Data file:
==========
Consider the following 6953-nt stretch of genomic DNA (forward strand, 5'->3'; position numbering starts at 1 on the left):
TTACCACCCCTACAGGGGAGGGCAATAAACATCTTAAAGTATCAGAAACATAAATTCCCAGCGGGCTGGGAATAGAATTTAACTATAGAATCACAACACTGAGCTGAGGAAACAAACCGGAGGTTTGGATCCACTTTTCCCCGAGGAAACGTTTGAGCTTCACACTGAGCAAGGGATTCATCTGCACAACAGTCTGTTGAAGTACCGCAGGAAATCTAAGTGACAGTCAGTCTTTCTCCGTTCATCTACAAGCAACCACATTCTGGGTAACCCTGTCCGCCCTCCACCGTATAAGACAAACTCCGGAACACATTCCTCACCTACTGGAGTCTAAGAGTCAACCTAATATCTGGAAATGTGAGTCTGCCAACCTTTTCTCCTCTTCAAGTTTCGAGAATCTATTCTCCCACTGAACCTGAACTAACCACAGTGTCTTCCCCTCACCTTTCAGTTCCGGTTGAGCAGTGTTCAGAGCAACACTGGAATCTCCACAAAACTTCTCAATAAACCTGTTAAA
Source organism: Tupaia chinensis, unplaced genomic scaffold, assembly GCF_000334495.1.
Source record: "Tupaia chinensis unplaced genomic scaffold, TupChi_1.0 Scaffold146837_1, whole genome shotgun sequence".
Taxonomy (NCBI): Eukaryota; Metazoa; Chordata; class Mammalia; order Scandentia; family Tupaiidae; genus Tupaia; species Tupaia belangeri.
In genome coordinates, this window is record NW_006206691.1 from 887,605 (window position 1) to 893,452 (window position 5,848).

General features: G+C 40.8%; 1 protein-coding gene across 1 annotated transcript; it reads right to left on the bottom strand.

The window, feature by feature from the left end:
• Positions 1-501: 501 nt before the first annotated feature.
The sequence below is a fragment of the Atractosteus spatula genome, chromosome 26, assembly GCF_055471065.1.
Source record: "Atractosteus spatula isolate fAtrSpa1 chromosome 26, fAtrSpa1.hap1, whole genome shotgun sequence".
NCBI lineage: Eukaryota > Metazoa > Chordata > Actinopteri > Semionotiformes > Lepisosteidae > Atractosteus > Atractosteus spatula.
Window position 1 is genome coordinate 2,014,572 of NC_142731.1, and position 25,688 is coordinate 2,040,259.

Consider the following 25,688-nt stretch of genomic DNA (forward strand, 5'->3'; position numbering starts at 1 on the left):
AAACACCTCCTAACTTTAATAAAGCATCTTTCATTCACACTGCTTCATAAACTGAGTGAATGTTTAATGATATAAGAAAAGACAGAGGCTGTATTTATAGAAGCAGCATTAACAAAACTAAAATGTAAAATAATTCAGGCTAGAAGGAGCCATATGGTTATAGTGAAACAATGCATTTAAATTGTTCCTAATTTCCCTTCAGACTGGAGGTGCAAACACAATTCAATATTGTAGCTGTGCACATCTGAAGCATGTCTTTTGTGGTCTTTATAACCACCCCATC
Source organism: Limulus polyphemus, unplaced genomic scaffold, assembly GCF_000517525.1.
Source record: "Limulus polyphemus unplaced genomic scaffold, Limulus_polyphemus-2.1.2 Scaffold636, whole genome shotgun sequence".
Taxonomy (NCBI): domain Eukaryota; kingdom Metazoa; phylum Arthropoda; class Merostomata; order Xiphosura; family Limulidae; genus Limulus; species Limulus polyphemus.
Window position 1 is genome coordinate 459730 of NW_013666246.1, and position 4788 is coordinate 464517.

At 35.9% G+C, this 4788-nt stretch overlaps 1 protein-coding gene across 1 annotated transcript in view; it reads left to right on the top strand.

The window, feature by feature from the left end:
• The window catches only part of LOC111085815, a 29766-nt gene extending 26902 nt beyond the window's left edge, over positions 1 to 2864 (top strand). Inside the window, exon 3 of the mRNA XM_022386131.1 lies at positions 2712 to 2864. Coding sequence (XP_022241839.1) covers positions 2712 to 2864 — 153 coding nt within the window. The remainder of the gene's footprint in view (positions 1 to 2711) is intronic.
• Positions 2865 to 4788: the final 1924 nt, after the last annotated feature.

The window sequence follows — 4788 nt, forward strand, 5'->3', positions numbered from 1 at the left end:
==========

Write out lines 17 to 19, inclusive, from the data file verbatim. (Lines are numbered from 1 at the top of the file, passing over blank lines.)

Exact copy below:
Source record: "Limulus polyphemus unplaced genomic scaffold, Limulus_polyphemus-2.1.2 Scaffold636, whole genome shotgun sequence".
Taxonomy (NCBI): domain Eukaryota; kingdom Metazoa; phylum Arthropoda; class Merostomata; order Xiphosura; family Limulidae; genus Limulus; species Limulus polyphemus.
Window position 1 is genome coordinate 459730 of NW_013666246.1, and position 4788 is coordinate 464517.